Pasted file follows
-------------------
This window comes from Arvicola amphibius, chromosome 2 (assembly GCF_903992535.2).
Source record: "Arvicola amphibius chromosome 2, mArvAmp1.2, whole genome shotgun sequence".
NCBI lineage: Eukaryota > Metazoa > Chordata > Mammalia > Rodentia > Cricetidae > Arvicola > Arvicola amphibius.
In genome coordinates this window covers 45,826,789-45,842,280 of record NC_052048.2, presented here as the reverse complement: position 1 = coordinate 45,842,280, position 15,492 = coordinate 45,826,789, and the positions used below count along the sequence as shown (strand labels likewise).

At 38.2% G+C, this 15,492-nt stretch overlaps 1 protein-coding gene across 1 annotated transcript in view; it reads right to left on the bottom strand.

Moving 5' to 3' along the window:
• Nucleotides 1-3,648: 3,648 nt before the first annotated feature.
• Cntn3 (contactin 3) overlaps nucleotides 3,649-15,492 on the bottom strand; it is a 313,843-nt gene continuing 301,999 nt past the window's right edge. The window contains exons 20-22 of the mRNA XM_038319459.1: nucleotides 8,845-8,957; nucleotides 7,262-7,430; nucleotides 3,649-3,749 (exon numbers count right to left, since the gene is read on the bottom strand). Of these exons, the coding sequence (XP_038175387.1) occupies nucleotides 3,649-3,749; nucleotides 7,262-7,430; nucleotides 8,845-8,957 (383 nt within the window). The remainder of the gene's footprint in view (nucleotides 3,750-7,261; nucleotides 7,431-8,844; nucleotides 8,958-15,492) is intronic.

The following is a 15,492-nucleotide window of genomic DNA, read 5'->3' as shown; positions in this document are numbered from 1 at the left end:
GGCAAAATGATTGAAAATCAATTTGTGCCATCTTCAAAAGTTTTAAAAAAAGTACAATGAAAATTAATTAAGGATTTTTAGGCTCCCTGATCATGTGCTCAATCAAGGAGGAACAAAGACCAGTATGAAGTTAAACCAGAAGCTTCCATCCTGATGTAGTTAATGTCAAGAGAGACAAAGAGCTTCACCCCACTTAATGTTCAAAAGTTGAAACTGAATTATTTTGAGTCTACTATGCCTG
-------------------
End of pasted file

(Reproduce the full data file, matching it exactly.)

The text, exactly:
This window comes from Arvicola amphibius, chromosome 2 (assembly GCF_903992535.2).
Source record: "Arvicola amphibius chromosome 2, mArvAmp1.2, whole genome shotgun sequence".
NCBI lineage: Eukaryota > Metazoa > Chordata > Mammalia > Rodentia > Cricetidae > Arvicola > Arvicola amphibius.
In genome coordinates this window covers 45,826,789-45,842,280 of record NC_052048.2, presented here as the reverse complement: position 1 = coordinate 45,842,280, position 15,492 = coordinate 45,826,789, and the positions used below count along the sequence as shown (strand labels likewise).

At 38.2% G+C, this 15,492-nt stretch overlaps 1 protein-coding gene across 1 annotated transcript in view; it reads right to left on the bottom strand.

Moving 5' to 3' along the window:
• Nucleotides 1-3,648: 3,648 nt before the first annotated feature.
• Cntn3 (contactin 3) overlaps nucleotides 3,649-15,492 on the bottom strand; it is a 313,843-nt gene continuing 301,999 nt past the window's right edge. The window contains exons 20-22 of the mRNA XM_038319459.1: nucleotides 8,845-8,957; nucleotides 7,262-7,430; nucleotides 3,649-3,749 (exon numbers count right to left, since the gene is read on the bottom strand). Of these exons, the coding sequence (XP_038175387.1) occupies nucleotides 3,649-3,749; nucleotides 7,262-7,430; nucleotides 8,845-8,957 (383 nt within the window). The remainder of the gene's footprint in view (nucleotides 3,750-7,261; nucleotides 7,431-8,844; nucleotides 8,958-15,492) is intronic.

The following is a 15,492-nucleotide window of genomic DNA, read 5'->3' as shown; positions in this document are numbered from 1 at the left end:
GGCAAAATGATTGAAAATCAATTTGTGCCATCTTCAAAAGTTTTAAAAAAAGTACAATGAAAATTAATTAAGGATTTTTAGGCTCCCTGATCATGTGCTCAATCAAGGAGGAACAAAGACCAGTATGAAGTTAAACCAGAAGCTTCCATCCTGATGTAGTTAATGTCAAGAGAGACAAAGAGCTTCACCCCACTTAATGTTCAAAAGTTGAAACTGAATTATTTTGAGTCTACTATGCCTG